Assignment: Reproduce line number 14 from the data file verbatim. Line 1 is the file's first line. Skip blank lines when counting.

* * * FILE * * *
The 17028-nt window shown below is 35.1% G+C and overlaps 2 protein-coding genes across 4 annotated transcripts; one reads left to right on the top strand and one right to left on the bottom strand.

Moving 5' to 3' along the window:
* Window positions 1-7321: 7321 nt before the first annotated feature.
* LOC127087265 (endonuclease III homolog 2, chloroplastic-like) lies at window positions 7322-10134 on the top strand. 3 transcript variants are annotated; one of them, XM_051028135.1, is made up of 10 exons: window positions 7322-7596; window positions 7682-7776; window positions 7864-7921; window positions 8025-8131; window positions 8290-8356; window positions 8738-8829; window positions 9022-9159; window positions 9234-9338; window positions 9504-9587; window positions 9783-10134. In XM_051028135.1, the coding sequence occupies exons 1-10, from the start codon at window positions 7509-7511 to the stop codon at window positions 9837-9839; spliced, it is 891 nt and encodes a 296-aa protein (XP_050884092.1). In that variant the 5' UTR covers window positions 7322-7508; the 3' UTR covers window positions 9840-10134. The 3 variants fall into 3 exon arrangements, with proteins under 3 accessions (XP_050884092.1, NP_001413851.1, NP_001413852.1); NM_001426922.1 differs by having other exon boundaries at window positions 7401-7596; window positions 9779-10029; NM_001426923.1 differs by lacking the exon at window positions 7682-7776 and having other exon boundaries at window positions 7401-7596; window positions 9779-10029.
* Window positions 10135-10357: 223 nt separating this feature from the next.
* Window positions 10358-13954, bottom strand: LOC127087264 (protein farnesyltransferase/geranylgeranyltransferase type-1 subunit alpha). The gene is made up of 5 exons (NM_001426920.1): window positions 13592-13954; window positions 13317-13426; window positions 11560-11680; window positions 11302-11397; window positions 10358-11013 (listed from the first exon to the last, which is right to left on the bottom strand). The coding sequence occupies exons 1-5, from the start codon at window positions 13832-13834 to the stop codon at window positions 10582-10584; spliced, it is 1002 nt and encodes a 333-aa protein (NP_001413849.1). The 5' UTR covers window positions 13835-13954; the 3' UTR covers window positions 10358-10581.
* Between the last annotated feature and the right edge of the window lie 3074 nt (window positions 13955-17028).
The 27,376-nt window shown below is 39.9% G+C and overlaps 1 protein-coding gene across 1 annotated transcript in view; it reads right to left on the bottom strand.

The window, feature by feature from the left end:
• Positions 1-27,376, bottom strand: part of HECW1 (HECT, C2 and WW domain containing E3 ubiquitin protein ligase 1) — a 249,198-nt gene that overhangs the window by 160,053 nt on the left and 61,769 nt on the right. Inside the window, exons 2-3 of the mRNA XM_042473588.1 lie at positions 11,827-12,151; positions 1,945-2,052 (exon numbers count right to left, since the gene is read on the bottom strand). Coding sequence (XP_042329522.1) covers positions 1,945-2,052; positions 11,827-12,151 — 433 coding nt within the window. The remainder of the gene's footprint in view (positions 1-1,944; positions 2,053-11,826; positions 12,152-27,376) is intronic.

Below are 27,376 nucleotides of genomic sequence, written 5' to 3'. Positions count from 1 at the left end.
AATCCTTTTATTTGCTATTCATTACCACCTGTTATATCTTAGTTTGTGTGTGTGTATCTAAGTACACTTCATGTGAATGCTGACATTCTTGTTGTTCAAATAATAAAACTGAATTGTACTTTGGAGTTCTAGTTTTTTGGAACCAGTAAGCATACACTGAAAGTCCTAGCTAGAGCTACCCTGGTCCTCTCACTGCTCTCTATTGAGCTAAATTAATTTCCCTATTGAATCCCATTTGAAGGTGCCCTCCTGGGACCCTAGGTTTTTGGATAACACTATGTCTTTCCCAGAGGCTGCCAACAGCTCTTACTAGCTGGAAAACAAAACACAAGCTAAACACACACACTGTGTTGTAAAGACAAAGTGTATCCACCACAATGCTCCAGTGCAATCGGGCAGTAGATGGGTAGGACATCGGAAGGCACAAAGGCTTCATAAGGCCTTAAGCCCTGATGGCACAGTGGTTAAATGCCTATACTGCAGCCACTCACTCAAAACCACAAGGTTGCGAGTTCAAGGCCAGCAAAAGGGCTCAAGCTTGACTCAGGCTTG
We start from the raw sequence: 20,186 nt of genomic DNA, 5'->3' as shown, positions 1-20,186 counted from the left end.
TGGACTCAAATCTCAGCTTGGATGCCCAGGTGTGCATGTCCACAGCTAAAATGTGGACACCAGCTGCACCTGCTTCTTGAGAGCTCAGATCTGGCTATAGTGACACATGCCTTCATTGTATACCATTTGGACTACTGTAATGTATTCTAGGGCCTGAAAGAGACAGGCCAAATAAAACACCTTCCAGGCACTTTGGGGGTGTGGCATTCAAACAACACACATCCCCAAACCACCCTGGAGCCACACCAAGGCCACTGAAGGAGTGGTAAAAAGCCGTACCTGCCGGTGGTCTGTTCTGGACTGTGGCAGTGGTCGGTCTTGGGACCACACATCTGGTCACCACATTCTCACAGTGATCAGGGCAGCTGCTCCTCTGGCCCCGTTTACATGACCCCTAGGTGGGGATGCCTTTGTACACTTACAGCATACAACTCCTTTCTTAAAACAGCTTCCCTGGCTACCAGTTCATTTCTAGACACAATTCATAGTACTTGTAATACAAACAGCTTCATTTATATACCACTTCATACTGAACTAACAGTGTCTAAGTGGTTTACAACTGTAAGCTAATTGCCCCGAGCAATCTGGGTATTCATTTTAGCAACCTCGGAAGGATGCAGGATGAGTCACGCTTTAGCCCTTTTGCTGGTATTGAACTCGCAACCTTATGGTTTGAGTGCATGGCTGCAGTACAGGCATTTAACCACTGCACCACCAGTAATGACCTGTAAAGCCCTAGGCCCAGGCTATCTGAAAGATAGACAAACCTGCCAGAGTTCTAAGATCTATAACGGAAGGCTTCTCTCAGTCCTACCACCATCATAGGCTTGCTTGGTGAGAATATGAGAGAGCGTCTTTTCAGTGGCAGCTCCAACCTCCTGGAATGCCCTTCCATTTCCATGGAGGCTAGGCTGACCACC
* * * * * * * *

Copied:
TGGACTCAAATCTCAGCTTGGATGCCCAGGTGTGCATGTCCACAGCTAAAATGTGGACACCAGCTGCACCTGCTTCTTGAGAGCTCAGATCTGGCTATAGTGACACATGCCTTCATTGTATACCATTTGGACTACTGTAATGTATTCTAGGGCCTGAAAGAGACAGGCCAAATAAAACACCTTCCAGGCACTTTGGGGGTGTGGCATTCAAACAACACACATCCCCAAACCACCCTGGAGCCACACCAAGGCCACTGAAGGAGTGGTAAAAAGCCGTACCTGCCGGTGGTCTGTTCTGGACTGTGGCAGTGGTCGGTCTTGGGACCACACATCTGGTCACCACATTCTCACAGTGATCAGGGCAGCTGCTCCTCTGGCCCCGTTTACATGACCCCTAGGTGGGGATGCCTTTGTACACTTACAGCATACAACTCCTTTCTTAAAACAGCTTCCCTGGCTACCAGTTCATTTCTAGACACAATTCATAGTACTTGTAATACAAACAGCTTCATTTATATACCACTTCATACTGAACTAACAGTGTCTAAGTGGTTTACAACTGTAAGCTAATTGCCCCGAGCAATCTGGGTATTCATTTTAGCAACCTCGGAAGGATGCAGGATGAGTCACGCTTTAGCCCTTTTGCTGGTATTGAACTCGCAACCTTATGGTTTGAGTGCATGGCTGCAGTACAGGCATTTAACCACTGCACCACCAGTAATGACCTGTAAAGCCCTAGGCCCAGGCTATCTGAAAGATAGACAAACCTGCCAGAGTTCTAAGATCTATAACGGAAGGCTTCTCTCAGTCCTACCACCATCATAGGCTTGCTTGGTGAGAATATGAGAGAGCGTCTTTTCAGTGGCAGCTCCAACCTCCTGGAATGCCCTTCCATTTCCATGGAGGCTAGGCTGACCACC